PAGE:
A team of researchers from Bangor University and the Western Australian Museum recently identified a new species of the highly venomous snakes commonly called death adders. The snake, which was discovered in the Kimberley region of Western Australia, was officially designated Acanthophis cryptamydros, the Kimberley death adder.
It may not look menacing with its light coloring and 24-inch length, but the snake is a highly capable predator. According to a news release from the Natural History Museum, the Kimberley death adder is a “sit-and-wait predator” that prefers to ambush small prey rather than actively hunt.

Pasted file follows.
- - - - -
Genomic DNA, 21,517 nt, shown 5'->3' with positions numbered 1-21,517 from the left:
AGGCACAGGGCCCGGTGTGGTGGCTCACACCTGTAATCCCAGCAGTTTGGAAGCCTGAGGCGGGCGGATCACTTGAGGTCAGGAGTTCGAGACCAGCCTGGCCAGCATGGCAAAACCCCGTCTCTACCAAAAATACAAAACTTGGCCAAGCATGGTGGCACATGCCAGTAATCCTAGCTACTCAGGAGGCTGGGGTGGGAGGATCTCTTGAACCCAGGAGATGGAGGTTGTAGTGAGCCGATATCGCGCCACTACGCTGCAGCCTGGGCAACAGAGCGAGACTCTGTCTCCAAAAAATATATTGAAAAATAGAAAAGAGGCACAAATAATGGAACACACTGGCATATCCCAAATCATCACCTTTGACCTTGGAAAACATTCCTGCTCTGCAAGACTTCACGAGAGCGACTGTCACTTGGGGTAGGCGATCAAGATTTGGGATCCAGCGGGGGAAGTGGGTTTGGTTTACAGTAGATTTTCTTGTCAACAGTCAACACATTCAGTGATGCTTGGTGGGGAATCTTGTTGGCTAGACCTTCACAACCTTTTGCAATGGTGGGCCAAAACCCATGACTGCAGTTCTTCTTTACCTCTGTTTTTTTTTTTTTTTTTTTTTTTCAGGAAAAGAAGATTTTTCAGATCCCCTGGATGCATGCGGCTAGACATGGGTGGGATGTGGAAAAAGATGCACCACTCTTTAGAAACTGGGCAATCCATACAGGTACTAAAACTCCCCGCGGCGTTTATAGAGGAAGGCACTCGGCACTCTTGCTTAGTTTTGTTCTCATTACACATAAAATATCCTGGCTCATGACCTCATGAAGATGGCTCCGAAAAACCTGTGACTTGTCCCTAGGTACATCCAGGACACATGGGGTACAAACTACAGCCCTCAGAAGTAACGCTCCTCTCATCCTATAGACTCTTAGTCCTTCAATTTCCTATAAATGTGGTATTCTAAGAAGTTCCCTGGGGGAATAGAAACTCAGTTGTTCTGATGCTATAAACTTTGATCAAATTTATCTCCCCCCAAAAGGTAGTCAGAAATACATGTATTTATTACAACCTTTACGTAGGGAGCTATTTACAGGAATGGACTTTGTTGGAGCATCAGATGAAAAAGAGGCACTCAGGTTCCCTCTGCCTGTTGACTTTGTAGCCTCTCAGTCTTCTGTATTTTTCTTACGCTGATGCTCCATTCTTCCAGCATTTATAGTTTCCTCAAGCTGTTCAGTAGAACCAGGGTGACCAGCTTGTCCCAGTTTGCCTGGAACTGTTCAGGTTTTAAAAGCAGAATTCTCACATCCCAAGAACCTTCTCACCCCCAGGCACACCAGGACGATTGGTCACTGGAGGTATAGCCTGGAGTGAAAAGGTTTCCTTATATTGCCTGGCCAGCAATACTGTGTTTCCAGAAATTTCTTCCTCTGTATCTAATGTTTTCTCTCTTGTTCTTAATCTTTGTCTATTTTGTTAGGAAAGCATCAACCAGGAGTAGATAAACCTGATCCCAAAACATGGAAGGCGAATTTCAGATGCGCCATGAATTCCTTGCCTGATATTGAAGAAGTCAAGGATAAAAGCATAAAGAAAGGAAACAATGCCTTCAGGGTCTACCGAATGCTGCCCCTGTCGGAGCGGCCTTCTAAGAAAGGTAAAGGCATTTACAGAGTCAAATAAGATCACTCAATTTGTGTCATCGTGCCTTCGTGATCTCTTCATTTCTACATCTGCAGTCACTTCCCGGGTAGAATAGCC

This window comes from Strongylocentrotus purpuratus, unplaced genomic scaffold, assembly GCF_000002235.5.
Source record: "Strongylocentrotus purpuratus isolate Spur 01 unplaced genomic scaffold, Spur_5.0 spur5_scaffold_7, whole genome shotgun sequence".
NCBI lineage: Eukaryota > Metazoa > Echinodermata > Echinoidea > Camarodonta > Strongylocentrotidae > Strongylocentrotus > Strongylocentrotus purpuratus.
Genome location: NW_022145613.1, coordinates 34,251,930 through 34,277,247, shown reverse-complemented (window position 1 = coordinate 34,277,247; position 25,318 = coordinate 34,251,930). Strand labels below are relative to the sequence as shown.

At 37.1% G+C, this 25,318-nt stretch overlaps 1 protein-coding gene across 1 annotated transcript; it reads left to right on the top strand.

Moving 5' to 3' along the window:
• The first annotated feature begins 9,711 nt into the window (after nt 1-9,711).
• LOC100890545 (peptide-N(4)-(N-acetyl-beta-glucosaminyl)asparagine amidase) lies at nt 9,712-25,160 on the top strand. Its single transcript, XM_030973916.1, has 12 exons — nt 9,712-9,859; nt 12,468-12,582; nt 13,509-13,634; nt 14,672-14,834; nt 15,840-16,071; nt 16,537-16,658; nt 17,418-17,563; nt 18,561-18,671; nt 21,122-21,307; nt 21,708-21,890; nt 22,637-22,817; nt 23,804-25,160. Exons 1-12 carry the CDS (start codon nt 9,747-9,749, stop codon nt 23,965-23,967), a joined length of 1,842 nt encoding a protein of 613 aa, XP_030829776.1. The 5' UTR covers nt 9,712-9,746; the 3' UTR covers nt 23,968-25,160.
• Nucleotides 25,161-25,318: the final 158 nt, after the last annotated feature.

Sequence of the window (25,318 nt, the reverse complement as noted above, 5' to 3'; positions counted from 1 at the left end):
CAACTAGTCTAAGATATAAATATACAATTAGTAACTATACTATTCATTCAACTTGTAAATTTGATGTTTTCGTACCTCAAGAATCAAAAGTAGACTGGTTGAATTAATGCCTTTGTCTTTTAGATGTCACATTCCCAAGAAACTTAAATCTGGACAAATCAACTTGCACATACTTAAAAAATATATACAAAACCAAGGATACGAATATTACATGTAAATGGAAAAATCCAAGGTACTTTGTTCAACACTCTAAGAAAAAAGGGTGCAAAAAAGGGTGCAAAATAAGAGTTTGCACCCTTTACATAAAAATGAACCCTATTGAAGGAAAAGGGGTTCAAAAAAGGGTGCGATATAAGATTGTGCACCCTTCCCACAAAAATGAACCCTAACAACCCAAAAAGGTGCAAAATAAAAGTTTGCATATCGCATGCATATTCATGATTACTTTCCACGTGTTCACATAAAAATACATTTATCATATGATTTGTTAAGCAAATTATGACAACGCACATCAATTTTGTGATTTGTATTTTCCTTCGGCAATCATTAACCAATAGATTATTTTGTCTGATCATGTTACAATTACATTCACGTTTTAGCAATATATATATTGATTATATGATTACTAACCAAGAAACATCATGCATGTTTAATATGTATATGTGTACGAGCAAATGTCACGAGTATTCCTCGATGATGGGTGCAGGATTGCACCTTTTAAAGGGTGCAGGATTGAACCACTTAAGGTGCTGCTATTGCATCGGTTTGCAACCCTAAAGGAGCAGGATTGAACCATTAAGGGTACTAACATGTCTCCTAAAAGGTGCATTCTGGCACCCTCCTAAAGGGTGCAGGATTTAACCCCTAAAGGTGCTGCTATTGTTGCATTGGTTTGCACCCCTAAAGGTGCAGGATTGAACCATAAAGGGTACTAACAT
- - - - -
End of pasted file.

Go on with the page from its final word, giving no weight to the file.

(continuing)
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Like most death adders, scientists believe the new species is found across Australia, New Guinea, and nearby islands. The snake is considered relatively rare—but that does not mean that they are not dangerous. Death adders can be especially problematic for humans because unlike other snakes, they rarely shy away from people. While other venomous snakes will leave at the first sign of human intrusion, death adders will instead wait until whatever causing the commotion is close enough to strike. That is why early settlers first called the snakes “deaf adders” under the belief that they could not hear. However, the potency of their venom and a reported 50 percent fatality rate from a bite led to their new and much more ominous name.
Lethal incidents are much rarer now due to the existence of antivenin, but experts are still wary of these dangerous critters.